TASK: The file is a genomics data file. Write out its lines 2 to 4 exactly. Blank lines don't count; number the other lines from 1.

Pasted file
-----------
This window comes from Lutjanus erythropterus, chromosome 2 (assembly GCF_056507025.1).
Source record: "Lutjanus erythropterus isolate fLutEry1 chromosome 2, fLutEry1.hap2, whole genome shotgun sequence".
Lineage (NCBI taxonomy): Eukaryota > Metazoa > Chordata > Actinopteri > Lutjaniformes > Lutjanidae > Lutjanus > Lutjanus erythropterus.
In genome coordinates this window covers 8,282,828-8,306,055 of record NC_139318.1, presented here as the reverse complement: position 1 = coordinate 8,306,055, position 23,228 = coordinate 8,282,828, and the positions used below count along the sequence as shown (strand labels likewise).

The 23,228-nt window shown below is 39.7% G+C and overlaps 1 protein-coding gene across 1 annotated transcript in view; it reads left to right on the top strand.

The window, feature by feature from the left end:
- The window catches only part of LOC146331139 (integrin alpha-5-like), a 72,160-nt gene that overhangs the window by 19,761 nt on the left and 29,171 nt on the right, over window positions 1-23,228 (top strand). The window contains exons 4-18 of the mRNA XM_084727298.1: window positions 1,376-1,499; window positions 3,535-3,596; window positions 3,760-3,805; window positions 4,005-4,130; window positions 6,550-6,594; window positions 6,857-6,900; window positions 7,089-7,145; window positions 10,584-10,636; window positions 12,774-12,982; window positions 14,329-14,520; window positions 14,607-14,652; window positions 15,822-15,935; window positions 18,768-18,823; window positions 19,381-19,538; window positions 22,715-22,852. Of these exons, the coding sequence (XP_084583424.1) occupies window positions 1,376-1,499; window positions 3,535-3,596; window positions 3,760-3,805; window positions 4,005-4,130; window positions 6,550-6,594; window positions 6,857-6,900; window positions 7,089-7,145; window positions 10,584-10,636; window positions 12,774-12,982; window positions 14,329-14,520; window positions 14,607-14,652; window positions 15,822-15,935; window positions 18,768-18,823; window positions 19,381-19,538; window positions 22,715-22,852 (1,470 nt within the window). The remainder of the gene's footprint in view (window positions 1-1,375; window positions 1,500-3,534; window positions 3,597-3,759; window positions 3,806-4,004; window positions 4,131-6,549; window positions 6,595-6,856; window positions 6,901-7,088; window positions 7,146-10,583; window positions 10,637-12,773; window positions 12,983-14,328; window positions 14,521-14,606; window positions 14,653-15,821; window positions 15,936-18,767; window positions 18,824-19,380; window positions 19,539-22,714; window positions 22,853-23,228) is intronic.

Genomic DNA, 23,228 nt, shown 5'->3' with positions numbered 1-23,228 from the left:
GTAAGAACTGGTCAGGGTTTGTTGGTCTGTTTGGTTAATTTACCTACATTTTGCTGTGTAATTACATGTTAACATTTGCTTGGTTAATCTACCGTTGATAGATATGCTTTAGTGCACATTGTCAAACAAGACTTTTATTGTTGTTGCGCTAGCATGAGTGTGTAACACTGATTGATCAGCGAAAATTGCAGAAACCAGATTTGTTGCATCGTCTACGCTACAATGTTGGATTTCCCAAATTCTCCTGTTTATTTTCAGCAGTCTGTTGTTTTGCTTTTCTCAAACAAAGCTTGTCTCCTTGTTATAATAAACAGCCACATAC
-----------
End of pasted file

Source record: "Lutjanus erythropterus isolate fLutEry1 chromosome 2, fLutEry1.hap2, whole genome shotgun sequence".
Lineage (NCBI taxonomy): Eukaryota > Metazoa > Chordata > Actinopteri > Lutjaniformes > Lutjanidae > Lutjanus > Lutjanus erythropterus.
In genome coordinates this window covers 8,282,828-8,306,055 of record NC_139318.1, presented here as the reverse complement: position 1 = coordinate 8,306,055, position 23,228 = coordinate 8,282,828, and the positions used below count along the sequence as shown (strand labels likewise).